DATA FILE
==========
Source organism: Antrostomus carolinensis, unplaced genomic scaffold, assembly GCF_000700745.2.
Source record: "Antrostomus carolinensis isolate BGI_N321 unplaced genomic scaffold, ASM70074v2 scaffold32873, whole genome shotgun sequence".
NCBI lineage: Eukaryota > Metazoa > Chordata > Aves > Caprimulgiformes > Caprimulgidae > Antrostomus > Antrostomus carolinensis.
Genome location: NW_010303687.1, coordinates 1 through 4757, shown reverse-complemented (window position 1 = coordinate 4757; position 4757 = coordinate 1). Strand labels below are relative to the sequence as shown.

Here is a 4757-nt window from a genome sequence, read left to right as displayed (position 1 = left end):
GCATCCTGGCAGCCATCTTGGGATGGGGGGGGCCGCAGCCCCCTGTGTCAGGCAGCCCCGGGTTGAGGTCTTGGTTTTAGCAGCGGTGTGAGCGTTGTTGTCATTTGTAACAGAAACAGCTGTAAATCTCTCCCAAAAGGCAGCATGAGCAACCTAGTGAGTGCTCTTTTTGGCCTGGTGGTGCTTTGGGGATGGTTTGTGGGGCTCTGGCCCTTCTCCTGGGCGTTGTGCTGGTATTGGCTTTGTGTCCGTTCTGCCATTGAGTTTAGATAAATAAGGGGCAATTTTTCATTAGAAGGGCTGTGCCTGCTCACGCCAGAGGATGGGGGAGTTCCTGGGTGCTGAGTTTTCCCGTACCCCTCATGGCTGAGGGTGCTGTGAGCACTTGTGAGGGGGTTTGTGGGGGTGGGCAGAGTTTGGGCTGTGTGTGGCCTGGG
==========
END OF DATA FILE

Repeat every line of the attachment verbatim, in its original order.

Source organism: Antrostomus carolinensis, unplaced genomic scaffold, assembly GCF_000700745.2.
Source record: "Antrostomus carolinensis isolate BGI_N321 unplaced genomic scaffold, ASM70074v2 scaffold32873, whole genome shotgun sequence".
NCBI lineage: Eukaryota > Metazoa > Chordata > Aves > Caprimulgiformes > Caprimulgidae > Antrostomus > Antrostomus carolinensis.
Genome location: NW_010303687.1, coordinates 1 through 4757, shown reverse-complemented (window position 1 = coordinate 4757; position 4757 = coordinate 1). Strand labels below are relative to the sequence as shown.

Here is a 4757-nt window from a genome sequence, read left to right as displayed (position 1 = left end):
GCATCCTGGCAGCCATCTTGGGATGGGGGGGGCCGCAGCCCCCTGTGTCAGGCAGCCCCGGGTTGAGGTCTTGGTTTTAGCAGCGGTGTGAGCGTTGTTGTCATTTGTAACAGAAACAGCTGTAAATCTCTCCCAAAAGGCAGCATGAGCAACCTAGTGAGTGCTCTTTTTGGCCTGGTGGTGCTTTGGGGATGGTTTGTGGGGCTCTGGCCCTTCTCCTGGGCGTTGTGCTGGTATTGGCTTTGTGTCCGTTCTGCCATTGAGTTTAGATAAATAAGGGGCAATTTTTCATTAGAAGGGCTGTGCCTGCTCACGCCAGAGGATGGGGGAGTTCCTGGGTGCTGAGTTTTCCCGTACCCCTCATGGCTGAGGGTGCTGTGAGCACTTGTGAGGGGGTTTGTGGGGGTGGGCAGAGTTTGGGCTGTGTGTGGCCTGGG